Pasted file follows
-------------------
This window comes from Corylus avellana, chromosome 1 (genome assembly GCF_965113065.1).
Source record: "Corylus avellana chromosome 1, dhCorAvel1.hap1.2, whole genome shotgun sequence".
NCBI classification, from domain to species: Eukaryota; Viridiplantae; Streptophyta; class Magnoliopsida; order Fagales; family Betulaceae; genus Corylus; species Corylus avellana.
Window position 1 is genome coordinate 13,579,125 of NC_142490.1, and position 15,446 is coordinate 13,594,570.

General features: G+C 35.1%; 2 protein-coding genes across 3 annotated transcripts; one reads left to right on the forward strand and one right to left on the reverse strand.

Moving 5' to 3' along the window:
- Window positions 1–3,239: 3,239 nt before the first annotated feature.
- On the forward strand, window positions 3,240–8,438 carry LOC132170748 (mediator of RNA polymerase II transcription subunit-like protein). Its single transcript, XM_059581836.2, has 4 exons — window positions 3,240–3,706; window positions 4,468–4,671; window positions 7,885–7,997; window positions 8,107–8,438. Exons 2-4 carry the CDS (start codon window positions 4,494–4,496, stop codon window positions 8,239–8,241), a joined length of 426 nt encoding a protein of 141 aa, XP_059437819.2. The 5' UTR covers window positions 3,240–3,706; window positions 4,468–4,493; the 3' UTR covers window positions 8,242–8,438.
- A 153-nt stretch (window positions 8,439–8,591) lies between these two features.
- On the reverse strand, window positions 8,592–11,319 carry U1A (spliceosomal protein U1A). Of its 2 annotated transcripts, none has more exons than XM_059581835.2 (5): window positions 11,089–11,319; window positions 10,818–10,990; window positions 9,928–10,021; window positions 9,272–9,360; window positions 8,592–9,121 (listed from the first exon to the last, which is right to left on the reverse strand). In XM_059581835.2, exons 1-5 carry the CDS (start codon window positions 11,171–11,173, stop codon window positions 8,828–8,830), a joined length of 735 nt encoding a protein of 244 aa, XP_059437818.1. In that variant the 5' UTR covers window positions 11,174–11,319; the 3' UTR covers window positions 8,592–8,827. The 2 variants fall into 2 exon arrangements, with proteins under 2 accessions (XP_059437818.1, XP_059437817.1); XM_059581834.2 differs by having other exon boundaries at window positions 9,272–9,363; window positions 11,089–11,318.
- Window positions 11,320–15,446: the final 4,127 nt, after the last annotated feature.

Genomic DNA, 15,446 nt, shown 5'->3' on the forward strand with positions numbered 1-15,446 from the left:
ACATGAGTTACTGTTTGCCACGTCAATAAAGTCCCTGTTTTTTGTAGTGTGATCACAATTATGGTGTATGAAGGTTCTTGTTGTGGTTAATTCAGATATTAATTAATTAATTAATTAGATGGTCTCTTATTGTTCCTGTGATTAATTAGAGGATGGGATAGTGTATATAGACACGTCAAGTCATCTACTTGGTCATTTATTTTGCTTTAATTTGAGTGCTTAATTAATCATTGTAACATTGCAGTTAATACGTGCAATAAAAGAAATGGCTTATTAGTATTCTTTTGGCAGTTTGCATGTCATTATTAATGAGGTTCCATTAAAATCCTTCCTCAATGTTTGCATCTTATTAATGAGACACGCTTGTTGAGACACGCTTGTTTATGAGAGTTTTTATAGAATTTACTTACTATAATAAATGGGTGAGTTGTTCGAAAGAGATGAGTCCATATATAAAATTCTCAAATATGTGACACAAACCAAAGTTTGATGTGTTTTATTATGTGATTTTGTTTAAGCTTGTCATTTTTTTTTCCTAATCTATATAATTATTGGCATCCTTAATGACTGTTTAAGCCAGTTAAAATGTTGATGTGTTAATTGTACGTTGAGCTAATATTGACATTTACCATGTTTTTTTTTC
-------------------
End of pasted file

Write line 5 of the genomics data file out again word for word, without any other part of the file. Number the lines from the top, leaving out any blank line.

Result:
General features: G+C 35.1%; 2 protein-coding genes across 3 annotated transcripts; one reads left to right on the forward strand and one right to left on the reverse strand.